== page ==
Riding a bike is already one of the most sustainable ways to get around, but one Redditor has gone a step further by getting their own vintage bike.
The bike looks like it’s in good condition, with barely a scratch in the paint. But the best part is the price — originally it was marked for $59.99 (as shown in the photo), but the Redditor managed to get it for $48.
Compare that to Peugeot’s brand-new “trekking” models — which can cost within a range of about $500 to $3,500 — and it’s clear that this savvy thrifter has managed quite the steal.
Buying second hand will also help this cyclist to keep their environmental impact down.
Bikes are frequently touted as a clean mode of transportation, because they are powered by pedaling and emit no polluting gases, but the way they are made can still have some harmful effects for the planet (though fewer than cars).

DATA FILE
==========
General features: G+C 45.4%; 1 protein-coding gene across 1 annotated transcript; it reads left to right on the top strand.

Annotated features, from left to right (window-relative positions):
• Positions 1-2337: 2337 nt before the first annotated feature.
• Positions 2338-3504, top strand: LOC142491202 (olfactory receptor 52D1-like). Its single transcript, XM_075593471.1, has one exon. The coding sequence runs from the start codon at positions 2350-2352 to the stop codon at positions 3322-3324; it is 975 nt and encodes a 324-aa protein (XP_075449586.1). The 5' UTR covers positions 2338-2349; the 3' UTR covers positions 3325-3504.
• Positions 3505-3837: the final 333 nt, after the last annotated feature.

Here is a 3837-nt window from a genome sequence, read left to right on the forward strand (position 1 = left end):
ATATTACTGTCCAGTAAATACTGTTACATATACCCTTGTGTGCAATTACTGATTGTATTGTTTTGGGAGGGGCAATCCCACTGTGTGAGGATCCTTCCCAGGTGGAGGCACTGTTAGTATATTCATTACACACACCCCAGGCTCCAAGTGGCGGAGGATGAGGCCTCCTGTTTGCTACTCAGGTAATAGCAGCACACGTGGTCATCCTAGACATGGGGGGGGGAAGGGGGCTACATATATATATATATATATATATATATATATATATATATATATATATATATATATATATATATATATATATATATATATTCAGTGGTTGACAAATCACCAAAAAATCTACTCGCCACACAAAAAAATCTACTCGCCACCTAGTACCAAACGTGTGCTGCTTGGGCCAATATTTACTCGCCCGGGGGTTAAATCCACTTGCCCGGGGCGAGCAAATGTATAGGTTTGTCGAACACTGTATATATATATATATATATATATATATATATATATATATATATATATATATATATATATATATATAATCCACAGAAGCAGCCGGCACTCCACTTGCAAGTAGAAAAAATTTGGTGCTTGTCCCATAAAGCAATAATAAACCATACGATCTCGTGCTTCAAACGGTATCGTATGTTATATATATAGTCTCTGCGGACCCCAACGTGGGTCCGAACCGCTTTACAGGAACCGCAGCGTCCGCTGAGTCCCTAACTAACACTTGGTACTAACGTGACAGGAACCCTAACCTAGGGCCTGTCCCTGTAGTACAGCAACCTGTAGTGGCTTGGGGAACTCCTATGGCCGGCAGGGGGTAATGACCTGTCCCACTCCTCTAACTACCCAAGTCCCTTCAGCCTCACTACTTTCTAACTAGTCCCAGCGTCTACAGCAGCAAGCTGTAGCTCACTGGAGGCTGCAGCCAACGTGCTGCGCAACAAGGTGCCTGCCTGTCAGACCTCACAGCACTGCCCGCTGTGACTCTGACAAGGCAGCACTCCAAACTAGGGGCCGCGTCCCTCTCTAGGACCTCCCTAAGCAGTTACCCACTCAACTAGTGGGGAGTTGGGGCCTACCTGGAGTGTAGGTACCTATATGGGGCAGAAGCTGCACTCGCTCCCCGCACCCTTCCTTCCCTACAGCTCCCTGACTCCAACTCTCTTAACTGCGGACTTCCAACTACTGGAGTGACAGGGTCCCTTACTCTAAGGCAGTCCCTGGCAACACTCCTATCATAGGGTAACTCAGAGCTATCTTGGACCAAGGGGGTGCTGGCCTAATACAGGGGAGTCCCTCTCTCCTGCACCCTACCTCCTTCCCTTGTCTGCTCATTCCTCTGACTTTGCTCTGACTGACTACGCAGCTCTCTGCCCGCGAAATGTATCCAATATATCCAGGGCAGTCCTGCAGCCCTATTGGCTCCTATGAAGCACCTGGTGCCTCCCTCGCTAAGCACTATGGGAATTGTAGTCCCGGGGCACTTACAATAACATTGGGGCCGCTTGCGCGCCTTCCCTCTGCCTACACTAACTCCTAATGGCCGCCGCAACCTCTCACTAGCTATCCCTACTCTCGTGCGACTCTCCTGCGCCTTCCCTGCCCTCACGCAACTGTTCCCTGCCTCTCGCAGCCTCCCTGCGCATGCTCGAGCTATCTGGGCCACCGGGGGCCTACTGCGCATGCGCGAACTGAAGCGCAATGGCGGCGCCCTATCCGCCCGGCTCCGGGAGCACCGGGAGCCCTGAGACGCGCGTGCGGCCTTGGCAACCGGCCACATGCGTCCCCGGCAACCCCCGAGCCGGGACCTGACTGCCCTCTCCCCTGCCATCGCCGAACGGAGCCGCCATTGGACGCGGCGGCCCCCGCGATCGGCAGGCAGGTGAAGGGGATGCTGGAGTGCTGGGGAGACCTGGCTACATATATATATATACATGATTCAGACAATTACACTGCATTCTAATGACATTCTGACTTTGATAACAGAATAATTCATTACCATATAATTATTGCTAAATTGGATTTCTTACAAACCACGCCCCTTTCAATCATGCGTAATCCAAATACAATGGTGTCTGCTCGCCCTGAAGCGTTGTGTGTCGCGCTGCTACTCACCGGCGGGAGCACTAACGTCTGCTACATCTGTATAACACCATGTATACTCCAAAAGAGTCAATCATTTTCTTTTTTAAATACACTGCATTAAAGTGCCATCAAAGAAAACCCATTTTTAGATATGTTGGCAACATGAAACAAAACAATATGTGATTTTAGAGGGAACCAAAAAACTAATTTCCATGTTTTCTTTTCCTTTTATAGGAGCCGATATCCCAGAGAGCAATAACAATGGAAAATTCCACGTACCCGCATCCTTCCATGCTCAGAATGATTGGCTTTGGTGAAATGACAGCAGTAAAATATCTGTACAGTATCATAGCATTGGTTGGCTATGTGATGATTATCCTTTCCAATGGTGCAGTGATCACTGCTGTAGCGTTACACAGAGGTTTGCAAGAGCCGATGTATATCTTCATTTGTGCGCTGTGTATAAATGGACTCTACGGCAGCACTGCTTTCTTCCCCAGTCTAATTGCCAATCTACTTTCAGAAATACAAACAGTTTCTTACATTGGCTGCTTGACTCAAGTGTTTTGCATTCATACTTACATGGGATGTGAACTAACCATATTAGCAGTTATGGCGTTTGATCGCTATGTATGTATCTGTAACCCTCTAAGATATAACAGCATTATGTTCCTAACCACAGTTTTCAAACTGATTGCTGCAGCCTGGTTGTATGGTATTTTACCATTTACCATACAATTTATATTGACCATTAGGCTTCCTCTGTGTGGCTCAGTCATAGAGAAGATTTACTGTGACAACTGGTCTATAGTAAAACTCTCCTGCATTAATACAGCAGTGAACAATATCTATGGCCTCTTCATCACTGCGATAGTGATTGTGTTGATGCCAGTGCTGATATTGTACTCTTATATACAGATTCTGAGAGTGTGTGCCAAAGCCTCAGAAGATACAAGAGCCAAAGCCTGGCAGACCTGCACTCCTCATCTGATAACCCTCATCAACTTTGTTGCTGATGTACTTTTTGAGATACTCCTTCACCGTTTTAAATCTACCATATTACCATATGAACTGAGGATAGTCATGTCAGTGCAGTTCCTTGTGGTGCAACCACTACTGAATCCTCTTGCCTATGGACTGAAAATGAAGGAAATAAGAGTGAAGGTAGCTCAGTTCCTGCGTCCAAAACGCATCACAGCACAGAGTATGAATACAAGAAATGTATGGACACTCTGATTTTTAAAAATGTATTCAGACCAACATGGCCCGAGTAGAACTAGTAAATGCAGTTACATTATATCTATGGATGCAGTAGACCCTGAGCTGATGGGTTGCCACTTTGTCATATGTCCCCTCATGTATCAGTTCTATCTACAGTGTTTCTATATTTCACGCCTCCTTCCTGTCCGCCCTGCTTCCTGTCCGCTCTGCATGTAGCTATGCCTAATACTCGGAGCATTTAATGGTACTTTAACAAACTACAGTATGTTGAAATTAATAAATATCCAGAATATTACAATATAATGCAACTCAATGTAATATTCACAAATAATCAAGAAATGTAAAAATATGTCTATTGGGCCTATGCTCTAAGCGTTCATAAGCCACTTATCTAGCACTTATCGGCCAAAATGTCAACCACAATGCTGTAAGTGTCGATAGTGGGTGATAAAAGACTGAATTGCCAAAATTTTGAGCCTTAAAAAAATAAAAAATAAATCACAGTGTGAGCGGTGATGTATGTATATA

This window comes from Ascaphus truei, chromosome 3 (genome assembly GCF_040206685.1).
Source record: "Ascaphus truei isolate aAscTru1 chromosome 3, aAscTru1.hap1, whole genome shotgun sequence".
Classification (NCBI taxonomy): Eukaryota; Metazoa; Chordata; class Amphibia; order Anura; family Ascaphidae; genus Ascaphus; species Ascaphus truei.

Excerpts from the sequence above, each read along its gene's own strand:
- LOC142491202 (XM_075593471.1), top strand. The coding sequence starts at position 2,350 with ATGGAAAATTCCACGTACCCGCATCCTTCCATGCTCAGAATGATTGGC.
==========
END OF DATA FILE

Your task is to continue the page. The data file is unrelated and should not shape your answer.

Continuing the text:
The main material used in Peugeot bike frames through the late 1970s and early 1980s was Reynolds 531 steel, which can be melted down and reused to make new bikes.
But making new steel is energy intensive, both when mining and transporting iron ore and when transforming this raw material into steel.
According to the Worldsteel Association, if the blast furnace-basic oxygen furnace method is used, coal is the main energy source used to heat up the iron, which releases carbon dioxide into the atmosphere.
Transporting these bicycles and raw materials by air freight or cargo ship releases more planet-heating gases into the atmosphere — the shipping industry, for instance, is responsible for around 3% of the world’s emissions.
Because of this, bike manufacturers are increasingly looking to increase local production — but in the meantime, the best thing you can do for the planet is to buy second hand.
“That is a gorgeous bike. I had a Peugeot Mixte more than a decade ago, and I still miss it!” wrote one commenter.
“I see these quite often, my neighbor has the same one, and I always tell myself how nice these bicycles look,” replied another.
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